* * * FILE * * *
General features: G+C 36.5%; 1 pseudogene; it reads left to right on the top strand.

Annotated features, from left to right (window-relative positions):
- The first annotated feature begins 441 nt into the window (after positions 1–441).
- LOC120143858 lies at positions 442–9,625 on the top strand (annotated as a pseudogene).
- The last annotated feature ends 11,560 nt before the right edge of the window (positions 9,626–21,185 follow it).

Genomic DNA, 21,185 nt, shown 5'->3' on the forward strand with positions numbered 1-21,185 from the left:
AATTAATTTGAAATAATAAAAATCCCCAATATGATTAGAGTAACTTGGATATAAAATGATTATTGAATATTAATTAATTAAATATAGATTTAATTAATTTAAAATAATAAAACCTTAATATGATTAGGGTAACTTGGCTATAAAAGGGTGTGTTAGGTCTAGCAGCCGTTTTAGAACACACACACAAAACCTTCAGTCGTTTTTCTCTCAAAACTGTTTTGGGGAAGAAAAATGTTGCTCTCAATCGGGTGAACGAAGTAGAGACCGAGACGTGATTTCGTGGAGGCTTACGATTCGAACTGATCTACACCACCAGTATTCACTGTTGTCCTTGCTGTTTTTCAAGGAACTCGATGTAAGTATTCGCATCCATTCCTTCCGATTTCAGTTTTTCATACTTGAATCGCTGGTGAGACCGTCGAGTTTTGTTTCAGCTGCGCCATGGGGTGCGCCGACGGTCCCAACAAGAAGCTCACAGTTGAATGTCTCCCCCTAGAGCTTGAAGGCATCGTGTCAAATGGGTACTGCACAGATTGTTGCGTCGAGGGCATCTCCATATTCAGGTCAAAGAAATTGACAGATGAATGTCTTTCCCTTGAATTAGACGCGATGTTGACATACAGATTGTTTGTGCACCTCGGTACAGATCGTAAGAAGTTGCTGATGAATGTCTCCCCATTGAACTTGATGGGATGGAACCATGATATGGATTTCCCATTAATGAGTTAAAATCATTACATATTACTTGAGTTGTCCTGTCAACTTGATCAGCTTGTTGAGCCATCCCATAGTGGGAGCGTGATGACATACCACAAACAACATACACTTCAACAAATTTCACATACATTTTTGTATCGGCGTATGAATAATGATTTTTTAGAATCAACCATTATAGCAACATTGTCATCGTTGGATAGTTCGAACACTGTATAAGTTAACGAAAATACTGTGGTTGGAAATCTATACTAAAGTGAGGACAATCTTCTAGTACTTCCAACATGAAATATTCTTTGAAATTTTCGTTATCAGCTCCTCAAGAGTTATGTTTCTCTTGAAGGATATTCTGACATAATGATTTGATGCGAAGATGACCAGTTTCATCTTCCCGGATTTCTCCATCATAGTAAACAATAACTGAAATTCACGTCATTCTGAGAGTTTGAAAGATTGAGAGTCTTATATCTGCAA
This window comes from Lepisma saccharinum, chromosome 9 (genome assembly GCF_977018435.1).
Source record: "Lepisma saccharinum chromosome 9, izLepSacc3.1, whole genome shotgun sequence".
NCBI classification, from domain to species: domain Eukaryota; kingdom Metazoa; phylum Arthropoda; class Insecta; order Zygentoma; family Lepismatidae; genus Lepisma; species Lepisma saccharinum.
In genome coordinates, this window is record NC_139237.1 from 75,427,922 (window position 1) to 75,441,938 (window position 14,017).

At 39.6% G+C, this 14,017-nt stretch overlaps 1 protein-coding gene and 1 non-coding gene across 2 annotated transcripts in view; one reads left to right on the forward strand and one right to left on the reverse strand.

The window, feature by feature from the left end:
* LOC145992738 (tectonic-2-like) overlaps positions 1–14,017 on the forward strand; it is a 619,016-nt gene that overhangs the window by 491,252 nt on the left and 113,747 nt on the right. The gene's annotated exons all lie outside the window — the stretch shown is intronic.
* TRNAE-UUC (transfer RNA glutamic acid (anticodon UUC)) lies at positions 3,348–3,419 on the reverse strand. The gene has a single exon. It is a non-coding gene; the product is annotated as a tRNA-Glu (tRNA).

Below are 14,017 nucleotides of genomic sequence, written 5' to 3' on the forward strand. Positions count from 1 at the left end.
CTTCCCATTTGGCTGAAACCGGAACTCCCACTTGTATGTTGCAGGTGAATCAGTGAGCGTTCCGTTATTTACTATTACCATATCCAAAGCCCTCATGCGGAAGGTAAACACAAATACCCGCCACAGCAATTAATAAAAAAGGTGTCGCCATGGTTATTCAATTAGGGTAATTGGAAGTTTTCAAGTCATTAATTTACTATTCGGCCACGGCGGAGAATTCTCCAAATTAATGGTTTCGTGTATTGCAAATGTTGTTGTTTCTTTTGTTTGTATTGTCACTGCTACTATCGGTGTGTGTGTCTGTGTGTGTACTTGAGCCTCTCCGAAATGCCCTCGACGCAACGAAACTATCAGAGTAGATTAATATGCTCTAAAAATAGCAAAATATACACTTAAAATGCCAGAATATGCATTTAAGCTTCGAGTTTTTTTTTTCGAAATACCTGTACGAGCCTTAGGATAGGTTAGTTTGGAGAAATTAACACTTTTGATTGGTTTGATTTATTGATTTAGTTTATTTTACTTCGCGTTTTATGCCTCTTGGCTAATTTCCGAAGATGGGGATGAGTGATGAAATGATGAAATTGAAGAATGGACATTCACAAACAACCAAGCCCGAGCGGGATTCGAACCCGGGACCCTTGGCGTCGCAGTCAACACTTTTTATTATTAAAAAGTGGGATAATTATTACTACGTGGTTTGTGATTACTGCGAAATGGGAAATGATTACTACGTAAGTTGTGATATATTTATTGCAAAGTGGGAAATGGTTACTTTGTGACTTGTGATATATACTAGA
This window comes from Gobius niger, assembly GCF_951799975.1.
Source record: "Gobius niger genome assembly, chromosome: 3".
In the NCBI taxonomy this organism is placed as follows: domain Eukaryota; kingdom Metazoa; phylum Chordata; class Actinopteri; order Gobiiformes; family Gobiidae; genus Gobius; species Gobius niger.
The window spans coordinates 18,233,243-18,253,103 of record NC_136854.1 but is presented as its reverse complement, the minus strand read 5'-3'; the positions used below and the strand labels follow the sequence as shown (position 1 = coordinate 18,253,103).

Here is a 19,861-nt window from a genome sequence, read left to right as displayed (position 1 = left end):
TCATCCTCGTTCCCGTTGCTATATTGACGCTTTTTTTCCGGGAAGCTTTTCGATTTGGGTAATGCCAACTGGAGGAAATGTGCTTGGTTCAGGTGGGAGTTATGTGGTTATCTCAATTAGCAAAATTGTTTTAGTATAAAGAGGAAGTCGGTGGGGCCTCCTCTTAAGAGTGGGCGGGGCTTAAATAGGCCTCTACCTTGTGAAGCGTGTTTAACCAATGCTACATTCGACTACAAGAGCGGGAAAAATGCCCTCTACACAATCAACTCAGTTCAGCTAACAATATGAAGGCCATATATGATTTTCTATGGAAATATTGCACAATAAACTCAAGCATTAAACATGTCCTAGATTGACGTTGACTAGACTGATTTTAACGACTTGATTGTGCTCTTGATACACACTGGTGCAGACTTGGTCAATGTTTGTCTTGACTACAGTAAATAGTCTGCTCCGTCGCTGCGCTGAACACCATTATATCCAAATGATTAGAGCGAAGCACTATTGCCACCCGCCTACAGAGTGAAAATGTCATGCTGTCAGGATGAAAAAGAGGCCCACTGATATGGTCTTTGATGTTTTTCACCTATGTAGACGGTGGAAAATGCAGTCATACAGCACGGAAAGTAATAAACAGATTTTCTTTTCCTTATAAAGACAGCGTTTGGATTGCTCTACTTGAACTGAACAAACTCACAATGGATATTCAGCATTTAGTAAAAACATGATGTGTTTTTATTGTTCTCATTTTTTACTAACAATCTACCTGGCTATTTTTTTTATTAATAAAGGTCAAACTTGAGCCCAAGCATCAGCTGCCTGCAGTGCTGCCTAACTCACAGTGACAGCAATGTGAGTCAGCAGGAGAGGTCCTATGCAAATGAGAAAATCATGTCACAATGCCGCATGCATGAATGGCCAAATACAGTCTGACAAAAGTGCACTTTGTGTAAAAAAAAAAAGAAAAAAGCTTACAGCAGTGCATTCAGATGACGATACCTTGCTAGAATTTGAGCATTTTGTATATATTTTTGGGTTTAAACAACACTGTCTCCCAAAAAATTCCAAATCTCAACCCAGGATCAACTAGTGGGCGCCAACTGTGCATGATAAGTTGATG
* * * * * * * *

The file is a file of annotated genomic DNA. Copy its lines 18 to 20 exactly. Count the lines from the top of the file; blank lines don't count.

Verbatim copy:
This window comes from Gobius niger, assembly GCF_951799975.1.
Source record: "Gobius niger genome assembly, chromosome: 3".
In the NCBI taxonomy this organism is placed as follows: domain Eukaryota; kingdom Metazoa; phylum Chordata; class Actinopteri; order Gobiiformes; family Gobiidae; genus Gobius; species Gobius niger.